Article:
March 21, 2007

The Social Life of Prescriptivism

The recent discussions of language gripes and prescriptivism on Language Log (links below) tell an important part of the story, but the sociolinguistic angle is largely lacking, probably because Language Log, alas, has no card-carrying sociolinguists who post here regularly. So when Lauren Squires sent me some comments about these issues, I thought they were worth a wider audience: the result is below.

Sally Thomason has allowed me to hijack her Language Log access to post an addition to some recent LL discussions. There have been several posts lately regarding linguistic prescriptivism and its public manifestation, namely in the form of "abusage" forums and online griping. Coming from the sociolinguistics side of the field, I wanted to share with interested readers some relevant corners of linguisticky research around prescriptivist issues. You might not find this stuff by doing a search on prescriptivism per se, but it seems as if prescriptivism is a cluster concept pointing to several related terms, among them language attitudes, language ideologies, folk linguistics, linguistic awareness and metalanguage, language correctness, and language standardization. In fact, maybe one way to look at prescriptivism is as an outcome of the social processes these terms describe. From this perspective, sociolinguists have learned a good deal about griping and what drives it.

Sociolinguistics is concerned with the question not only of how people speak, but of how they think about how they and others speak. You thus have people studying language attitudes, seeking to identify and understand what people think about linguistic variation: Why do Michiganders think they speak the most "correct" form of English in the United States? Why do people judge speakers with certain non-English-accented English as less socially desirable, less intelligent, or less agreeable than speakers without a discernible accent? How many Detroiters fail to recognize "Canadian" phonological features within their own speech community? (For excellent references on this topic, see Harold Schiffman's page of bibliographies on Language Attitudes.)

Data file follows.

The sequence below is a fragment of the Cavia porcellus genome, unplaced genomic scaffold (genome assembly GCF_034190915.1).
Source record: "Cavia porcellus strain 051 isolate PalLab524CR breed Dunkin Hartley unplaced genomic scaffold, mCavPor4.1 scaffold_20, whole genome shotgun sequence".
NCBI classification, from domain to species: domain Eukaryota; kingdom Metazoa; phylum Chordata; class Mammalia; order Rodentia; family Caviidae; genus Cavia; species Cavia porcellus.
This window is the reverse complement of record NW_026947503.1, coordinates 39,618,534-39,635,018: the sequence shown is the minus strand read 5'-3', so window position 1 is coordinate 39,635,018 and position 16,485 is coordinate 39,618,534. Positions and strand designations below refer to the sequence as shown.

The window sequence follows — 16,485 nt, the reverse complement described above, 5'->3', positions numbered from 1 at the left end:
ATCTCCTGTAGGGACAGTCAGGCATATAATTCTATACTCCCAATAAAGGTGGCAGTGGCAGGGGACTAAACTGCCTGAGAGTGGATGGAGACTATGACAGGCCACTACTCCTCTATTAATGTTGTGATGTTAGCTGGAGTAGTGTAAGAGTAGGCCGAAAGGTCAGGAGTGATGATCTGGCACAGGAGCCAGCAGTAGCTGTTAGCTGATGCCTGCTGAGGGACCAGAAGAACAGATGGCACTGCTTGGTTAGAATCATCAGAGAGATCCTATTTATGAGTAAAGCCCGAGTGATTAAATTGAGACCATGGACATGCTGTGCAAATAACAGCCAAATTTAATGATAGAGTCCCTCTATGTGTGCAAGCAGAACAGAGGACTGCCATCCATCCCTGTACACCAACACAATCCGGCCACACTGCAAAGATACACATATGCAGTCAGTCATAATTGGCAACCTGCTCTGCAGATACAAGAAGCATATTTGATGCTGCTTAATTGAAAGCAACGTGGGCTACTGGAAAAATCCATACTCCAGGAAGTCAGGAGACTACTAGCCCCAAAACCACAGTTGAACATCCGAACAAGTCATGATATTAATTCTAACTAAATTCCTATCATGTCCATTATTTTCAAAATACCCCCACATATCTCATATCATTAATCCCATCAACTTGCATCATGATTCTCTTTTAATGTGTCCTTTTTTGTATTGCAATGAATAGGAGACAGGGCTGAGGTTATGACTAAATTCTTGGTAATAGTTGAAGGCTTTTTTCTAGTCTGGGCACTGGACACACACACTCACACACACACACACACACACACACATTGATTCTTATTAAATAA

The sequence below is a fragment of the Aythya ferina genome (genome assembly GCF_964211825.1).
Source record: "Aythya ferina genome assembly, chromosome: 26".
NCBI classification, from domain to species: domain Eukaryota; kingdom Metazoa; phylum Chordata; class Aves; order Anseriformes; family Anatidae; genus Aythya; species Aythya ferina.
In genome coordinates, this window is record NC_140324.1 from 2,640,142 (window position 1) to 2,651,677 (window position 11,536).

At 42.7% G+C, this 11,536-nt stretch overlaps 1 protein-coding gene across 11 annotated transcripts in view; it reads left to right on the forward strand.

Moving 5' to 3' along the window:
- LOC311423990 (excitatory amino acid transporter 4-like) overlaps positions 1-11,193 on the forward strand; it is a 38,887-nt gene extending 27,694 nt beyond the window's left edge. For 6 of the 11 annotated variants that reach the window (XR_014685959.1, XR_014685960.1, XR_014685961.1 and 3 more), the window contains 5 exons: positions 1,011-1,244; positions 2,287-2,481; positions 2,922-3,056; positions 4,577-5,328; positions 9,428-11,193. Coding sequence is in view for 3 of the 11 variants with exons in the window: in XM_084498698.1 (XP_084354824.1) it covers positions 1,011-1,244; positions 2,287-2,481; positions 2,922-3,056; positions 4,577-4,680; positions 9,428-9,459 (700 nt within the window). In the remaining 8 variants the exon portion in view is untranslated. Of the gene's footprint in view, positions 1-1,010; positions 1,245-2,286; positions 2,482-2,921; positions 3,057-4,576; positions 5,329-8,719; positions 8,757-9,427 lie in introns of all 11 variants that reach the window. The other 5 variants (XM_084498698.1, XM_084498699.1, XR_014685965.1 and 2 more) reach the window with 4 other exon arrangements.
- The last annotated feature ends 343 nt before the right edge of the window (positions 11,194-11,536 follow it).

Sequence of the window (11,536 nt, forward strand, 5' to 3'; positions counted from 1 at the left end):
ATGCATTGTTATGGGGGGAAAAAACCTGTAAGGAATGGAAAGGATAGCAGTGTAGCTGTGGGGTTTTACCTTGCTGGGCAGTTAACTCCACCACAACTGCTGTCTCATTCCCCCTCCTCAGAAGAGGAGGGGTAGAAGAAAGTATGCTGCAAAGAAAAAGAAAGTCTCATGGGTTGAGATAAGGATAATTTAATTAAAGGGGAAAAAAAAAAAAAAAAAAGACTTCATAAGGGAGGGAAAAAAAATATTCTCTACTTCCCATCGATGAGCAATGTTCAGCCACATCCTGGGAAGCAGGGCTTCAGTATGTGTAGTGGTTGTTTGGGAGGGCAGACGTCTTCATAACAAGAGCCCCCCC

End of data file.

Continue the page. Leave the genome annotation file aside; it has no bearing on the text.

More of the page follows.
Then there's the language ideologies work, which goes beyond what people think about language to ask what social processes underlie the attitudes, often by appealing to political systems, historical influences, socioeconomic structure, and semiotic processes that turn language into a carrier of social meaning in various ways. Language ideologies are often defined as sets of ideas, attitudes, beliefs, and behaviors that influence how people use language (by imposing some sort of schema about what is "right," "appropriate," or whatever), and they also serve as speakers' means of rationalizing or otherwise explaining the language that they or someone else uses.

In the case of the United States, one can make a pretty good argument that our dominant language ideologies include ideas about there being one standard style that is considered "correct," that language can be something subject to judgments of "correctness" to begin with, and that nation-states are best off when their citizens speak one unified language. Studies on standardization, and particularly with regard to English, point out that in literate societies, ideas of "standard" become even more salient and powerful because of the tendency of print to "freeze" language or at least impose stratification on its use, elevating some formal or allegedly generic style above more colloquial or regional ones.